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Mystery of Quorn Man's Death.

5th March 1925 - Loughborough Monitor and Herald

Facts concerning a Quorn man who purchased a packet of vermin killer a year ago, and consumed it on Jan 27th, as a result of which he died, were related at the adjourned inquest on Thursday at Loughborough, conducted by Mr H J Deane (Loughborough Coroner) on Percy Rue (42) labourer, working on the new electric cable track, and residing at 8 Freehold-street, Quorn.

The inquest had been adjourned owing to Drs C G Richardson (Loughborough) and J A Unitt (Quorn) disagreeing as to the cause of death.

Dr Richardson, who made the post mortem examination, said the lungs were in a state of congestion and the first stages of pneumonia, and in his opinion the cause of death was an early pneumonia, with severe auto-intoxication.

Dr Unitt, who was at the post mortem, would not express his definite opinion as to the cause of death until he knew the result of an analysis of the stomach, and it was for this reason that the inquest was adjourned. Previous to hearing the evidence the Coroner related these facts to the jury.

Sarah Rue, wife of deceased, said they went to Quorn about a year ago, and opened a fried fish shop, having previously lived at 115 Paget-street, Loughborough, where deceased had been employed as a platelayer. She had never known her husband to possess a packet of Battle's vermin killer. He never took powders, not even if he had a cold. When he came home from work he seemed ill and was doubled up with pain. After having his tea he went into the kitchen to wash. She washed up the tea-cups, but did not notice if one had been used again. When deceased finished washing he seemed worse, and went to bed. He was never out of witness's sight while he was washing, and she would have noticed if he had drank anything.

The Coroner: Did he look horrified when he went to bed? - He looked dreadful.

Continuing, witness said after a time deceased called for a drink, and she went to a neighbouring shop and bought a pint of beer, which she heated and mixed with some ground ginger. He drank a cupful, and witness took the remainder downstairs and consumed it herself. A quarter of an hour later she heard a noise and found he was in a semi-conscious condition. She sent for the doctor, and remained with her husband until his arrival, during which time he was convulsed.

The Coroner: Did you ask him if he had taken anything? - Oh, no. I never thought of such a thing.

Had you any suspicion that he had? - No.

Some time later, whilst looking for a watch key in the pocket of a waistcoat worn by her husband, witness found, torn in half, and made into small compass, a paper which had contained Battle's vermin killer. This she took to the police.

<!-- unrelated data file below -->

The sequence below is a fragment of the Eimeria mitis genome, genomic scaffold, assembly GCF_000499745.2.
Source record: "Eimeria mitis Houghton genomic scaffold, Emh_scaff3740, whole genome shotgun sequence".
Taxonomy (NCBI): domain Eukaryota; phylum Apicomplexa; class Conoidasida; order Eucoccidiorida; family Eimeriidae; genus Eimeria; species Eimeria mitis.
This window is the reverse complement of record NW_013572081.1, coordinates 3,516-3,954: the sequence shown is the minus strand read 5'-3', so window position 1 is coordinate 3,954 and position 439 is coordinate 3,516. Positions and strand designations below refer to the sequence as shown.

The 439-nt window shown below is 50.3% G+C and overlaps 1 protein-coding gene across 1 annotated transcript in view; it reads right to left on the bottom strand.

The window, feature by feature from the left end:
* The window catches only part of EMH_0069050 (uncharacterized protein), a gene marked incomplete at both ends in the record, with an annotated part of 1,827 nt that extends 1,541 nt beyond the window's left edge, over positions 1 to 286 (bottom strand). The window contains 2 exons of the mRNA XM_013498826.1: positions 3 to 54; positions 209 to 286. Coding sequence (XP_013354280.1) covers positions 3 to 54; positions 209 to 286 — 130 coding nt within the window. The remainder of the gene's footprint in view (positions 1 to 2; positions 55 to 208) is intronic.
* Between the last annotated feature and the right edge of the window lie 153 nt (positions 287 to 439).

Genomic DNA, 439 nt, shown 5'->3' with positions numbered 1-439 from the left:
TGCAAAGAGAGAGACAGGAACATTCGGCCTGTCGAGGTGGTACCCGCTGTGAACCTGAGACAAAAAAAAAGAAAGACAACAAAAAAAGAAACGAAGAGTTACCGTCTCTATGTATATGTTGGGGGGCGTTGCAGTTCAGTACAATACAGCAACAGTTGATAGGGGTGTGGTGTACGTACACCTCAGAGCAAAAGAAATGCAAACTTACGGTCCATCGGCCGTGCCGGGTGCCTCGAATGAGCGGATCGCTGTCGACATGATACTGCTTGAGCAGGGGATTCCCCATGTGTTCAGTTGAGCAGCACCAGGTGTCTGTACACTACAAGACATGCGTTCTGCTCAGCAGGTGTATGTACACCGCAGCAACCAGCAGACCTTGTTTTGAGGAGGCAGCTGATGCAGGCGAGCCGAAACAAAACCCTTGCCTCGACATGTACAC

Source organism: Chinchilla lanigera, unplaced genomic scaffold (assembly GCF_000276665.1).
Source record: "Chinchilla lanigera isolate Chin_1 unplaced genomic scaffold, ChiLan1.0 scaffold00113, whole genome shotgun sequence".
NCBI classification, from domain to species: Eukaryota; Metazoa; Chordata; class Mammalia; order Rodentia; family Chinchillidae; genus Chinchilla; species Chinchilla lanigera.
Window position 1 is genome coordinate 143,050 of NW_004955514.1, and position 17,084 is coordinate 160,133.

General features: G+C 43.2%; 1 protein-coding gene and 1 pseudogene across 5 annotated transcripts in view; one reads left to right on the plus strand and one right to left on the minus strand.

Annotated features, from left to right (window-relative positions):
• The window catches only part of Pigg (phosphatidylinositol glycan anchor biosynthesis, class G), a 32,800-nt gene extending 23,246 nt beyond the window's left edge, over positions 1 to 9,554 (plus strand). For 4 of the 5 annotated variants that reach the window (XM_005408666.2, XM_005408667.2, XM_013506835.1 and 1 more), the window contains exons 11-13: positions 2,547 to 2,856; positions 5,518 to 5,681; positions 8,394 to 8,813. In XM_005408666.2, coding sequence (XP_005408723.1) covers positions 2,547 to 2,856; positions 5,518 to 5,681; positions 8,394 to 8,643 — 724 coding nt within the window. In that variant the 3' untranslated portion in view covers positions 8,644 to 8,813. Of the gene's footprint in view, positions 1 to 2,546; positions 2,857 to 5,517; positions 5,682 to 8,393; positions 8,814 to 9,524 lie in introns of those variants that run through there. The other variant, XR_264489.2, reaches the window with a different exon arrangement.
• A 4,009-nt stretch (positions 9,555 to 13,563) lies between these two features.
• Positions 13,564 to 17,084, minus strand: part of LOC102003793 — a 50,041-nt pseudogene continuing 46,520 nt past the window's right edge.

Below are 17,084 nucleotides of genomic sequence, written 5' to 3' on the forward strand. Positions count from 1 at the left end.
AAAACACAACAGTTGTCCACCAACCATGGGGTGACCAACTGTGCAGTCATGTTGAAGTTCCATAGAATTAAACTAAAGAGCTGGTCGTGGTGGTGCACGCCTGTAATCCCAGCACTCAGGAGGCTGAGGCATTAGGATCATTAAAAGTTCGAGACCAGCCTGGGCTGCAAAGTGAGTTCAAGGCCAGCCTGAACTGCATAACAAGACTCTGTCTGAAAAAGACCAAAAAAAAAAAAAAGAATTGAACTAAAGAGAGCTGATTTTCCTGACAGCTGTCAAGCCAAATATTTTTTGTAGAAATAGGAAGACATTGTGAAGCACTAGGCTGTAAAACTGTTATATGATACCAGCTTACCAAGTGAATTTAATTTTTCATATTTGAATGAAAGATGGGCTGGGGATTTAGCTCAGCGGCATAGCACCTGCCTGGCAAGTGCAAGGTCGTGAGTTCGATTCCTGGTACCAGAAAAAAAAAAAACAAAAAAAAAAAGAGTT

Upon being shown a chemist's poison entry book witness identified a signature in it as that of her husband. They had always lived comfortably. He had been a good husband.

Replying to the Coroner, witness said he had only applied for the dole on one occasion. It had worried him because he was short of work, but he would not go for the dole again. He had never threatened to put an end to his life. S far as she knew there was no reason why he should do such a thing, especially as he had just obtained fresh work. He had never suggested taking anything as a "pick-me-up", and he never considered he required any medicine. He was a man who would keep troubles to himself, although he was not worried with money troubles.

Dr Benjamin Dyer, consulting chemist and public analyst for the county of Leicester, said he had received two bottles for analysis, one containing the contents of the stomach and the other the contents of the intestines. These were composed of recently taken food, meat and vegetables. He mixed the contents of the stomach, which weighed 9ozs., thoroughly. He took five ozs for analysis, and from this extracted a quarter of a grain of strychnine. This meant there would be about half a grain altogether in the contents. There was also a trace of strychnine in the contents of the intestines.

He received from the Coroner on February 6th the torn packet found by deceased's wife, which still contained a few grains of the vermin killer. Strychnine was the main acting force in Battle's vermin killer, and in the contents of the packets these varied from one to three grains of strychnine.

Dr Unitt, Quorn, said there was no doubt in his opinion death was due to strychnine poisoning. It might have been taken between the time that Mrs Rue went out for the beer and her return. He had known deceased many years, and he was a man who was morose and took little notice of other people.

Dr Richardson said he thought the poisoning helped to cause the congestion of the lungs. After hearing the evidence he had nothing in disagreement with Dr Unitt's opinion that the man had died from strychnine poisoning.

Det-Sergt Darling said he made enquiries from chemists in the town and district and saw an entry in the poison book of Mrs Constance Holt, Derby-square, that a person named Rue had purchased a ninepenny packet of Battle's vermin killer on March 18th. 1924.

Addressing the jury, the Coroner said there could be no doubt in their minds that the cause of death was strychnine poisoning. He did not think Mrs Rue had any knowledge of the poison at all, and he absolved her of any knowledge, guilty or otherwise, of the approaching death of her husband.

The jury returned a verdict of death from strychnine poisoning, self-administered, but that there was not sufficient evidence to say the state of deceased's mind. They were quite satisfied with the way Mrs Rue had given her evidence.

The jury handed over their fees to the widow.

 Submitted on: 2012-11-18
 Submitted by: Kathryn Paterson
 Artefact ID: 1722
 Print: View artefact in printer-friendly page

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